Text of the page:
2017-18 Partial Budget Surplus Distribution Approved at New Fairfield Town Meeting, Selectmen Approve 2019-20 Municipal Budget Proposal at Board of Selectmen Meeting
February 22, 2019
Budget Presentation to BOF Saturday, March 2
March 1, 2019

Consolidated School bulletin reminds students that their school is proud to be a “Kind Campus”.

In the increasingly complex world of communication and interpersonal relationships, area school districts are navigating new ways to combat age-old issues. A foundation of genuine kindness initiatives, punctuated by positive social interactions among students, have become important underpinnings of the school communities in New Fairfield and Sherman.

Middle schools are often thought of nationwide as notorious for their tough social structures, but at NFMS there is a focus on encouraging the community to be a more accepting environment. With strong, open-minded groups in place, such as their Wingman Program, their students are given a firmer footing in positive communication. The student-led Wingman Program strives to make every student feel accepted, while teaching lessons on empathy, the importance of teamwork, and the power in word choice.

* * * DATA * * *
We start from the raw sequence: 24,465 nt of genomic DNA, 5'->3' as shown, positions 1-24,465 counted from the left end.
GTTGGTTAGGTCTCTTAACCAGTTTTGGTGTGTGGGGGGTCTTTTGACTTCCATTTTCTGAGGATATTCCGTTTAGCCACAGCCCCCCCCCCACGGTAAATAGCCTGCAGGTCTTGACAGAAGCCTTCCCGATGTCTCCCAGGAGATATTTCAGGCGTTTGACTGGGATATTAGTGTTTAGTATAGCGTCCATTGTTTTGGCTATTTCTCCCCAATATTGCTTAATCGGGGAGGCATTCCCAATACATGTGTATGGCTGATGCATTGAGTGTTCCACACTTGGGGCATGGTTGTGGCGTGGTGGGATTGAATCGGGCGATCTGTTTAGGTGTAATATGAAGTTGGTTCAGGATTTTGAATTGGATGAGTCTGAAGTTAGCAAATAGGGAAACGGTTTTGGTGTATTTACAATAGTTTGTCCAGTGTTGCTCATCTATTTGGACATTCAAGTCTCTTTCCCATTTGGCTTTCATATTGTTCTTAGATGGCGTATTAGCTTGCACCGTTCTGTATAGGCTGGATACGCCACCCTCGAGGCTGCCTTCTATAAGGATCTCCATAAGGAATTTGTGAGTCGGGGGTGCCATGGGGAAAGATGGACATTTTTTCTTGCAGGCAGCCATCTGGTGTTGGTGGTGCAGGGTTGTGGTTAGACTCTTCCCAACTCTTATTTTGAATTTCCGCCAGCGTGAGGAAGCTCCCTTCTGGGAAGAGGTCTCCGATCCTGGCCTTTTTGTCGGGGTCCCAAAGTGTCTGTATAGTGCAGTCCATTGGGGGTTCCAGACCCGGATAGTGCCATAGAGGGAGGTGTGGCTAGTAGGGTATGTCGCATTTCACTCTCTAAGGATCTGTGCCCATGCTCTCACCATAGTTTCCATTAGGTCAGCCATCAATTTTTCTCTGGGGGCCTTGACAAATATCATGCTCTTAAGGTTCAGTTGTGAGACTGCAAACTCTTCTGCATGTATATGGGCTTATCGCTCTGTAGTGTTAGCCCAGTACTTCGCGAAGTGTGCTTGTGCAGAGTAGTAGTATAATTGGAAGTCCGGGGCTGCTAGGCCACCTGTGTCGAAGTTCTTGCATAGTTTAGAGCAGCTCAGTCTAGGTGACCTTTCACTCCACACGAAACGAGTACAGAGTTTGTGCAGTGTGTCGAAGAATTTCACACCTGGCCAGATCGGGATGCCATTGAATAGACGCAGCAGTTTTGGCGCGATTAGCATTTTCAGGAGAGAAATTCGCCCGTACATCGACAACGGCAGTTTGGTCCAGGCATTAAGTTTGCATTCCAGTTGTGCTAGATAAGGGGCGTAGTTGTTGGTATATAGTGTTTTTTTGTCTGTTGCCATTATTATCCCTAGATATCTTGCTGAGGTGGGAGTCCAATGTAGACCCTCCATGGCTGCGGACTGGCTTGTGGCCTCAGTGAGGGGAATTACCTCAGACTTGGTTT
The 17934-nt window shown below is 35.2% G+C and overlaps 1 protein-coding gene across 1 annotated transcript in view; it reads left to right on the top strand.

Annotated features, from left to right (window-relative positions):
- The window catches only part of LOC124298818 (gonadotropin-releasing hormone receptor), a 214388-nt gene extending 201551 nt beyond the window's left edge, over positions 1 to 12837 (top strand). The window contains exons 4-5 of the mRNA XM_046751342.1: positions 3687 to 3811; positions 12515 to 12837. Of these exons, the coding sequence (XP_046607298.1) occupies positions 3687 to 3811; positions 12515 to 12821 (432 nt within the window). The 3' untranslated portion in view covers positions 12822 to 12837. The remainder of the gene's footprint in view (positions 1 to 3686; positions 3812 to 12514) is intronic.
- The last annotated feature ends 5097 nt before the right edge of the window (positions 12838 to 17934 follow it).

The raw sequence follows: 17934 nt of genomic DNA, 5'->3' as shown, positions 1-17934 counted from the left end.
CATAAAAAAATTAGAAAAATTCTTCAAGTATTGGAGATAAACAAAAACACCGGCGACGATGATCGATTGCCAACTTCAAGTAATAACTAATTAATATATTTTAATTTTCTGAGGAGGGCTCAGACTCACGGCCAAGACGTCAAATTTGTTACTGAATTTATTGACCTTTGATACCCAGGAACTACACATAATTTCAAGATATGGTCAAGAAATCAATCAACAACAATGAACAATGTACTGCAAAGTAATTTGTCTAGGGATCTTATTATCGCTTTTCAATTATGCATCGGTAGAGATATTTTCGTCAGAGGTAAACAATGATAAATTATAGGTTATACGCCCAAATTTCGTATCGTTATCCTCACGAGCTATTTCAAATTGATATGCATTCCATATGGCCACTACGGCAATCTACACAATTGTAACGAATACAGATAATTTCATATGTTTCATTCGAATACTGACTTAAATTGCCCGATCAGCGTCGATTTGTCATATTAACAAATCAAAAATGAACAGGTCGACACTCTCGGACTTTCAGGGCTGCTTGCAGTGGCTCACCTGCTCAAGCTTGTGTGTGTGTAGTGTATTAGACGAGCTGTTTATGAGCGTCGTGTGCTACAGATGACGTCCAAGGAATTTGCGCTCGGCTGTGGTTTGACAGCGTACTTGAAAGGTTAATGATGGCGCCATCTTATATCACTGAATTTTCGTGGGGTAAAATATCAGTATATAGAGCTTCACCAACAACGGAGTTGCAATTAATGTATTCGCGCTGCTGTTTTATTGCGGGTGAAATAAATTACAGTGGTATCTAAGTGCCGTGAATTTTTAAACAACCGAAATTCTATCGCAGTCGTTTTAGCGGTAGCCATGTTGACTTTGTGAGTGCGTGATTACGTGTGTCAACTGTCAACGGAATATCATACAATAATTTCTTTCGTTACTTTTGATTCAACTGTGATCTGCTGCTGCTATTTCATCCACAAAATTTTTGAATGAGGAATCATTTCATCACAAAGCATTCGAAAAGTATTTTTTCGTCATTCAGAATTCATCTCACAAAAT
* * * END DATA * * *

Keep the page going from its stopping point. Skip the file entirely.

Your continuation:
The fundamental, good-spirited climate at NFMS has inspired frequent student-conceived acts of kindness. For example, in recognition of the recent first anniversary of the tragic Parkland, FL shooting, 6th graders Ava VonSteenburg and Tristan Ruiz, approached administrators with a plan to create hearts for each of their fellow students to let them know that someone is thinking about them and cares. Assistant Principal, Cheryl Milo was impressed, saying that the two “spent hours cutting out hundreds of hearts.” The hearts, with names on them for each student, are now displayed in the school’s lobby.

NFHS takes an active approach toward bullying prevention, with strong policies in place to deter it, and offers positive relationship-building strategies. The Link Crew, now in its second year and a rousing success, pairs upperclassmen with incoming freshman, giving the transitioning students built-in supports and connections to their new environment.